After refreshing myself by doing tree sketches I was ready for a challenge again and finished up my skull sketch, then moved on to doing some contour line drawings, something I have only done a few times. The idea is to draw the outline of the subject in one continuous line, without shading, looking mostly at the object. I enjoyed this much more than I expected. Acadia kept moving, so I did several rather quick sketches of her.
Then yesterday I decided to move on to Blind Contour Line Drawings. That was much more challenging, even though I “cheated” a fair amount, so it wasn’t totally “blind,” as in drawing without looking at the paper at all. With the flowers I made the mistake of using water soluble ink, so when I went over it with watercolor, the ink ran, but I kind of like the effect. Maybe it distracts from how far off the mark my lines are. 😉 After struggling with the flowers (I always struggle with florals, even when looking at both paper and flowers), I decided to do a blind contour sketch of my favorite tree. That went better, and I will continue doing this exercise with subjects I love.
I’m looking forward to another good week of Holidays in Ink! This week I’m hoping to pull out Yupo paper and some markers to play with some different forms of ink, and I might also do a drip painting. That will definitely stretch me out of my comfort zone but should be fun!
Wow, Melissa, I have so much to say in response to seeing your work from this week! I’ll have to be concise so I can get to the studio, but here are some thoughts:
I love what you said about doing artwork even when we don’t feel inspired. We can’t catch the muse if we’re not there to do so! Sometimes she shows up, and sometimes not, but as you said, we need to do our part and have a little faith in the process.
I can see that you’ve started to focus more on pulling a page together compositionally, and thinking about your sketches not only individually, but as design elements on a page.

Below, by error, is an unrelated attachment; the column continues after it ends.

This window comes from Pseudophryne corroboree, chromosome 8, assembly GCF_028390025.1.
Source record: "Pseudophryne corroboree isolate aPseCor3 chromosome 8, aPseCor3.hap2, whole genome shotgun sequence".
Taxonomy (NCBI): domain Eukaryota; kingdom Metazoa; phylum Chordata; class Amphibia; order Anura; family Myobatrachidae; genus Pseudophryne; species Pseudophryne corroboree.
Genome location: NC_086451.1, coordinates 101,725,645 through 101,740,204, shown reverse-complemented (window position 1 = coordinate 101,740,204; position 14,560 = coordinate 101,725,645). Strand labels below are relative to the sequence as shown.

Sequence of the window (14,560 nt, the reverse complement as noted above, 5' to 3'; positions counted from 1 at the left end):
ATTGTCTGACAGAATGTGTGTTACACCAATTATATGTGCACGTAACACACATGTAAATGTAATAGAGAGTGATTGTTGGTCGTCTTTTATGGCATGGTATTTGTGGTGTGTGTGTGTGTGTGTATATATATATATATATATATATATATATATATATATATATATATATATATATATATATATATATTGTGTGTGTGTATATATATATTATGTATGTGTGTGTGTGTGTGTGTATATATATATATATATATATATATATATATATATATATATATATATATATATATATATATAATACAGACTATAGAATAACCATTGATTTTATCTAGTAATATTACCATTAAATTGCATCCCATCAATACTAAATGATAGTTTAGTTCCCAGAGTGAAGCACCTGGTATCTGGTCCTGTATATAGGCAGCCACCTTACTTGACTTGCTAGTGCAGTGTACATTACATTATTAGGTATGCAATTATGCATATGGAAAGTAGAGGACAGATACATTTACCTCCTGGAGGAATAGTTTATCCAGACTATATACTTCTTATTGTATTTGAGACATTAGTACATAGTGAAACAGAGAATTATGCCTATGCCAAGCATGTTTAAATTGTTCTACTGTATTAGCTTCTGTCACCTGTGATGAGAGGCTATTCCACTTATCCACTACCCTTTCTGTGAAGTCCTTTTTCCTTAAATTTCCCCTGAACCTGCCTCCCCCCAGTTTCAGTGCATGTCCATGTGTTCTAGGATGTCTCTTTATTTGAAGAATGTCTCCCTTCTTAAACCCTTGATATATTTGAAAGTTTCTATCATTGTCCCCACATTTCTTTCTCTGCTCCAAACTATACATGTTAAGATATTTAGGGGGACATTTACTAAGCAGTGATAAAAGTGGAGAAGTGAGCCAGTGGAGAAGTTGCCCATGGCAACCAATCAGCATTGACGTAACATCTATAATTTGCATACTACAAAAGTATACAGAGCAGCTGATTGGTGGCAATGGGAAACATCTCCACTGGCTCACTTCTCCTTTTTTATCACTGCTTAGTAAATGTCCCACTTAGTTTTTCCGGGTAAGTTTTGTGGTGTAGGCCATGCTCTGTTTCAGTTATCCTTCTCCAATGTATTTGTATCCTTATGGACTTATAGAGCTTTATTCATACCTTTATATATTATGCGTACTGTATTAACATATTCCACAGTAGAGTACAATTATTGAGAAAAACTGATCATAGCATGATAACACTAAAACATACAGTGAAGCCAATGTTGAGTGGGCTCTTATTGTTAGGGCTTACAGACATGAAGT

I really, really admire how you keep going back and studying that tree in your yard again and again, and always finding something new there. It’s a lesson on the power of revisiting familiar subjects. It makes me think of all the famous artists who have done big series of a subject — like Monet with his Haystacks and Water Lilies, and Van Gogh with that view from his window.
Your contour drawings of Acadia are really good! Bravo with the graceful forms and proportions. And the blind contour of the flowers with wash is so inspiring and gleeful. It makes me smile to look at it!
What a great week’s worth of art you produced. You should be really proud of yourself! (I’m proud of you too. 😉 )
I’m just seeing your comment now, but thank you so much for such thoughtful and encouraging words, Jamie! I have really been enjoying the ideas, prompts, and results we’ve been sharing, and I am learning a lot from you and from our back and forth about the prompts. I hadn’t thought of Monet and Van Gogh with their series in conjunction with sketching my tree, but I do love those series of theirs and have often thought of doing a series like that in watercolor. Maybe starting in ink is the way to do that! And yes, I am trying to get a better sense of page composition. That’s one of the reasons I love studying your sketchbook pages; you do a fabulous job with layout and balance on your pages. I look forward to seeing what you do over the coming weeks. 🙂